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September 22, 2016

In op-ed, Gov. Scott blasts federal government over Zika

via @learyreports

Gov. Rick Scott uses a USA Today op/ed Thursday to lash out at the "incompetence" of the federal government to address Zika. He goes after Congress and the president, accusing Barack Obama of failing to show leadership. "It would be nice if he stopped taking vacations and focused all his energy on this," Scott says.

At the same time, Scott came home empty handed from a lobbying mission to Capitol Hill last week. He also took a partisan shot at Sen. Bill Nelson that drew rebukes from fellow Republicans.

"In all my meetings with both Republicans and Democrats, I couldn’t find anyone who opposes the federal government spending money to eradicate Zika," Scott writes. "But, what has happened? Nothing. It’s a perfect example of the complete dysfunction in Washington. Everyone is for funding to get rid of Zika — so of course nothing happens.

"This explains the problem with our entire federal government — incompetence.

"When you travel around and talk to voters all across the country today, they will tell you that Washington is broken. That’s not really true, it is much worse than broken. To call our federal government broken is far too complimentary. No, the truth is that Washington is completely incompetent. ...

"Meanwhile, the taxpayers of Florida have now spent over $26 million fighting Zika, and I just allocated another $10 million to ensure our counties and local mosquito boards continue to have all of the resources they need to combat Zika. We are doing our part in Florida, but we need the federal government to be a good partner, which includes both Congress and President Obama. Obama has not provided the leadership that is needed to get this done, and it would be nice if he stopped taking vacations and focused all his energy on this.

"Our broken federal government would never survive in the business world. If they were a company, they would fail. They would go under. They would be fired. Yet, members of Congress scratch their heads and wonder why the public is fed up with Washington."

Full piece here.

FAU online/robopoll: Clinton's lead among Hispanics smaller in Florida than in other battlegrounds


Hillary Clinton maintains a big advantage over Donald Trump among Florida Hispanics, according to a new poll.

Florida Atlantic University found Clinton ahead of Trump by 53-34 percent. That's a robust, 19-point margin that's nevertheless smaller than the once Clinton holds over Trump among Latinos in Colorado (51 points), Nevada (29 points), North Carolina (38 points) and Ohio (22 points). Florida Hispanics tend to lean less Democratic because older Cuban Americans are heavily Republican.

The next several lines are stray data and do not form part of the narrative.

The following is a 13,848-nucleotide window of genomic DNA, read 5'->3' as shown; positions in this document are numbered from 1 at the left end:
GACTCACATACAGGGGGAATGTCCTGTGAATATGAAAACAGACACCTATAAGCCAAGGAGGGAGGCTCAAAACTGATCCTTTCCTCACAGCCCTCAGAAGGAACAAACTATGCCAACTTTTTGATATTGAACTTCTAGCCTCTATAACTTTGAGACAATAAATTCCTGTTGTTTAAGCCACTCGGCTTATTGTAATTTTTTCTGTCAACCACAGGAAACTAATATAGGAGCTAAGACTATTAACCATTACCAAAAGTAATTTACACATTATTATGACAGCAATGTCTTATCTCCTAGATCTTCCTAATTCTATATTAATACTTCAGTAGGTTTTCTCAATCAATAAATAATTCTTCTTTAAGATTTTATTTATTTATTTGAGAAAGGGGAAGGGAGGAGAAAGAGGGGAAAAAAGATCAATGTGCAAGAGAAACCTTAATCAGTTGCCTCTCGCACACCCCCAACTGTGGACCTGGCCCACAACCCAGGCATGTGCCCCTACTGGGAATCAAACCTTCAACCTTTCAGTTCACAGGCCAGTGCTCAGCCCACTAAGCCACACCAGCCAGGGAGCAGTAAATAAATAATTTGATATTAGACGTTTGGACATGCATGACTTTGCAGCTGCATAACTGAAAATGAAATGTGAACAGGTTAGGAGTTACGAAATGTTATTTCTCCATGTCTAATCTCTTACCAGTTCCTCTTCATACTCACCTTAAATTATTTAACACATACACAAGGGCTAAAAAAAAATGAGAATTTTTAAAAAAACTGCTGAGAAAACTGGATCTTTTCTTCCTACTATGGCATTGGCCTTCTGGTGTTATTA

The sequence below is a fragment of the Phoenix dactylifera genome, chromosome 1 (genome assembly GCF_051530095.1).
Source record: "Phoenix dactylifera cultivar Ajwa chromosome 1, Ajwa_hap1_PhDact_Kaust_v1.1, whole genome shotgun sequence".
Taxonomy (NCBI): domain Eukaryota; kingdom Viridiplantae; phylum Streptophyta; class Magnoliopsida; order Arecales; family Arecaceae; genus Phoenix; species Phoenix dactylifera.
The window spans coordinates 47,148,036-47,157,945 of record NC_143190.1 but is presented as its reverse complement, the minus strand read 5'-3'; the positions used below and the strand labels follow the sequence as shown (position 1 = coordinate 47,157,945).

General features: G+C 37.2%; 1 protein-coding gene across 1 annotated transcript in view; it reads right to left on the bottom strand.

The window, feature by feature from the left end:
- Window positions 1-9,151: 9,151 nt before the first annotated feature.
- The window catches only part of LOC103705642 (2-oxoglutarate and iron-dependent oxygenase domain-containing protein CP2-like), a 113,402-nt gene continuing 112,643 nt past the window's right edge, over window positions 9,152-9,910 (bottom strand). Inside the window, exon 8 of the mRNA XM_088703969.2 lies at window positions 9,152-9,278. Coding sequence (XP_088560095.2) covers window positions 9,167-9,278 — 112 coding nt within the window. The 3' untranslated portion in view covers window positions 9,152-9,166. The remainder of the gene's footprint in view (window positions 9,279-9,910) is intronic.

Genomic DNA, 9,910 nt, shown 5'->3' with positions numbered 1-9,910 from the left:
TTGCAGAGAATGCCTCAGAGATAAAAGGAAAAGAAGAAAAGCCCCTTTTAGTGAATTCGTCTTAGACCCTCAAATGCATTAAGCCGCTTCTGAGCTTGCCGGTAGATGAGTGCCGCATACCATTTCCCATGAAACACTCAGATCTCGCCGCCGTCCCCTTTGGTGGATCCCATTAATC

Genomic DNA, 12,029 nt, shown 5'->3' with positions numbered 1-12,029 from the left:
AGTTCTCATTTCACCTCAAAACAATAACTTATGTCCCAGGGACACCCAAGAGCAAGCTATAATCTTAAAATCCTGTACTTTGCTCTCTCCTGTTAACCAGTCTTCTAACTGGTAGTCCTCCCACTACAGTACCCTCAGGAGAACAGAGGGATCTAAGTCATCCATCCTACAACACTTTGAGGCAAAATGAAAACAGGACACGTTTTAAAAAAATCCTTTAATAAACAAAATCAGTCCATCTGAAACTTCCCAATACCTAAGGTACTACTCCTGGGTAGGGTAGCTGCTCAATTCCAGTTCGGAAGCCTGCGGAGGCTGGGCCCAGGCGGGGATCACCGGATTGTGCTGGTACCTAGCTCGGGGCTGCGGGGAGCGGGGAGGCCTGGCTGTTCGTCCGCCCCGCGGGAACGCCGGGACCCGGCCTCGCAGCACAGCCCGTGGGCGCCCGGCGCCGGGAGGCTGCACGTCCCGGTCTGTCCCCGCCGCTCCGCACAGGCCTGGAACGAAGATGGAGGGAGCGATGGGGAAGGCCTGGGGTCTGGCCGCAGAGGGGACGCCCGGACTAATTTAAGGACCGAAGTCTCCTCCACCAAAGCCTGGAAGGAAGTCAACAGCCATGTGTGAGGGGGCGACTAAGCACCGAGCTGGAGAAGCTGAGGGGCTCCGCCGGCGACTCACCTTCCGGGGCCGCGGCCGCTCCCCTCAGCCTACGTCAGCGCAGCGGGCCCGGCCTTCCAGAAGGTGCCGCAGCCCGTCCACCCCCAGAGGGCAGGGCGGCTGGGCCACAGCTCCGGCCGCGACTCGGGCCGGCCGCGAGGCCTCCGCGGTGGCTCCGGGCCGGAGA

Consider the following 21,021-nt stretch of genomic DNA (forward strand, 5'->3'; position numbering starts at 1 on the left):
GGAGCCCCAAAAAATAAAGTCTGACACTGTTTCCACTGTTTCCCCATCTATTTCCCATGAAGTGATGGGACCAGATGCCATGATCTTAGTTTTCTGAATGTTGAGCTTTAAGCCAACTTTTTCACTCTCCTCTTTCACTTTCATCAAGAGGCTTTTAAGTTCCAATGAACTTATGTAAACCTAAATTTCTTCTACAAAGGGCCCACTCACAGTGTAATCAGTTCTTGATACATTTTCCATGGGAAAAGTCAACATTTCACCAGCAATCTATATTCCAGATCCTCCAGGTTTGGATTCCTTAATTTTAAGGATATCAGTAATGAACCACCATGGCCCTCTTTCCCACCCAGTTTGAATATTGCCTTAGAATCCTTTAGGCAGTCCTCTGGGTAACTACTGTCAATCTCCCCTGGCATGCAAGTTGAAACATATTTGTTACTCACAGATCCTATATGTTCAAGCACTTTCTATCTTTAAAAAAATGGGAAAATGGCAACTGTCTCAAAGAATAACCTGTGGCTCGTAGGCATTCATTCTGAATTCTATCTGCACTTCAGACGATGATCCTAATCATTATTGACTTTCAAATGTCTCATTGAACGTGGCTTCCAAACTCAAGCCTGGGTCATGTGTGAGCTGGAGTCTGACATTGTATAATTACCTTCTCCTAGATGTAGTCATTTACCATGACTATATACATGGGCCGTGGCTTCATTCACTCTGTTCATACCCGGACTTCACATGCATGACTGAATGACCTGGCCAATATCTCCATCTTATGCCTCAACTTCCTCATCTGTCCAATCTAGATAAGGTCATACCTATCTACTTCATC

"Hispanics are one of the fastest growing populations in the United States. Republicans cannot continue to underperform with them and maintain a realistic ability to win some of these battleground states," Kevin Wagner, an FAU associate professor of political science, said in a statement. "The electoral map becomes increasingly difficult for Republicans if they cannot narrow these large margins."

FAU polled using a mix of online surveys and robocalls -- a methodology considered less reliable than live calls to voters on cellphones and land lines. The university's Business and Economics Polling Initiative polled 400 registered Hispanic voters from Sept. 15-19, and the poll has an error margin of 4.9 percentage points.

Americans for Prosperity doubles down on Patrick Murphy attack with new mailer



Through a new mail-piece arriving in Floridian voters' mailboxes this week, Americans for Prosperity continues its criticism of Democratic U.S. Senate candidate Patrick Murphy and his "questionable ties" to special interests.

AFP hones in on Murphy's congressional support for the EB-5 visa program -- which has been used, in some cases, to help finance high-profile South Florida projects that have involved Murphy's family construction company and other Murphy campaign donors. (More here.)

The direct-mail campaign echoes a recent TV ad AFP aired on the same topic. The mailer -- which is viewable here -- should reach more than 900,000 Florida households, according to AFP, a national conservative advocacy group, funded by the Koch Brothers.

"The only ‘record’ Murphy has to show for his time in Congress is one of repeatedly using his position for self-gain," AFP-Florida state director Chris Hudson said in a statement. "Floridians deserve a senator who will fight for them, not one who simply views the office as another line on his bloated resume. Americans for Prosperity-Florida is working around the clock to make sure this message is heard loud and clear."

AFP -- and other elements of the Koch brothers' network -- support Republican incumbent Sen. Marco Rubio.